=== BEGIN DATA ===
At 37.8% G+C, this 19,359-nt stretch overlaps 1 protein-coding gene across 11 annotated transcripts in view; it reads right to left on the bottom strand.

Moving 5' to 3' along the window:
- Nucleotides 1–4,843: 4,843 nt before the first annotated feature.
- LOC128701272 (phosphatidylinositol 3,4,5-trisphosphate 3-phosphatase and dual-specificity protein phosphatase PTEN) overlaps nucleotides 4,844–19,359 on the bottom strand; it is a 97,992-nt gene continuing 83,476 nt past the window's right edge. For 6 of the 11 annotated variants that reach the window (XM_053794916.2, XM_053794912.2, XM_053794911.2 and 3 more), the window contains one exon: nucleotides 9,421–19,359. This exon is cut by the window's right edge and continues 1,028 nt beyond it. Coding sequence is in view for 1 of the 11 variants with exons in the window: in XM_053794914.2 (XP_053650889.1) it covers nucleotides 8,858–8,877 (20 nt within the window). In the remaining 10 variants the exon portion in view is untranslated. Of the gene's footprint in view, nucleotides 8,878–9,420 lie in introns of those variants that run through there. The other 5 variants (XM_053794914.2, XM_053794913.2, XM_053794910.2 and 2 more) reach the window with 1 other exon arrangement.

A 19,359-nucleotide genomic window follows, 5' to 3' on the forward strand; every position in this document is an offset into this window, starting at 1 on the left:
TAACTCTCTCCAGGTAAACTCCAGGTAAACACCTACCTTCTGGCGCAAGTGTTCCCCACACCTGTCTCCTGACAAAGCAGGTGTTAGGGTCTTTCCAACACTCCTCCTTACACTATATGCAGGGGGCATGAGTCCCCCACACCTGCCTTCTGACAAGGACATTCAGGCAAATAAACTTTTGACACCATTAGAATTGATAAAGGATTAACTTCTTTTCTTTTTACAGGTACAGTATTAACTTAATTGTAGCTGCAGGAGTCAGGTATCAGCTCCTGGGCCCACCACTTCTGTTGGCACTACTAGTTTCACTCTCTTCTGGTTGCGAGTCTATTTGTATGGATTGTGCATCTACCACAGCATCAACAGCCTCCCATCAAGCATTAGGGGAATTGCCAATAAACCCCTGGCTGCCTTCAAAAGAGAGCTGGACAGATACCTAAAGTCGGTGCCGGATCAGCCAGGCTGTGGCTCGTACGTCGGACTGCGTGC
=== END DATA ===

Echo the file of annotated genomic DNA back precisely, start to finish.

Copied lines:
At 37.8% G+C, this 19,359-nt stretch overlaps 1 protein-coding gene across 11 annotated transcripts in view; it reads right to left on the bottom strand.

Moving 5' to 3' along the window:
- Nucleotides 1–4,843: 4,843 nt before the first annotated feature.
- LOC128701272 (phosphatidylinositol 3,4,5-trisphosphate 3-phosphatase and dual-specificity protein phosphatase PTEN) overlaps nucleotides 4,844–19,359 on the bottom strand; it is a 97,992-nt gene continuing 83,476 nt past the window's right edge. For 6 of the 11 annotated variants that reach the window (XM_053794916.2, XM_053794912.2, XM_053794911.2 and 3 more), the window contains one exon: nucleotides 9,421–19,359. This exon is cut by the window's right edge and continues 1,028 nt beyond it. Coding sequence is in view for 1 of the 11 variants with exons in the window: in XM_053794914.2 (XP_053650889.1) it covers nucleotides 8,858–8,877 (20 nt within the window). In the remaining 10 variants the exon portion in view is untranslated. Of the gene's footprint in view, nucleotides 8,878–9,420 lie in introns of those variants that run through there. The other 5 variants (XM_053794914.2, XM_053794913.2, XM_053794910.2 and 2 more) reach the window with 1 other exon arrangement.

A 19,359-nucleotide genomic window follows, 5' to 3' on the forward strand; every position in this document is an offset into this window, starting at 1 on the left:
TAACTCTCTCCAGGTAAACTCCAGGTAAACACCTACCTTCTGGCGCAAGTGTTCCCCACACCTGTCTCCTGACAAAGCAGGTGTTAGGGTCTTTCCAACACTCCTCCTTACACTATATGCAGGGGGCATGAGTCCCCCACACCTGCCTTCTGACAAGGACATTCAGGCAAATAAACTTTTGACACCATTAGAATTGATAAAGGATTAACTTCTTTTCTTTTTACAGGTACAGTATTAACTTAATTGTAGCTGCAGGAGTCAGGTATCAGCTCCTGGGCCCACCACTTCTGTTGGCACTACTAGTTTCACTCTCTTCTGGTTGCGAGTCTATTTGTATGGATTGTGCATCTACCACAGCATCAACAGCCTCCCATCAAGCATTAGGGGAATTGCCAATAAACCCCTGGCTGCCTTCAAAAGAGAGCTGGACAGATACCTAAAGTCGGTGCCGGATCAGCCAGGCTGTGGCTCGTACGTCGGACTGCGTGC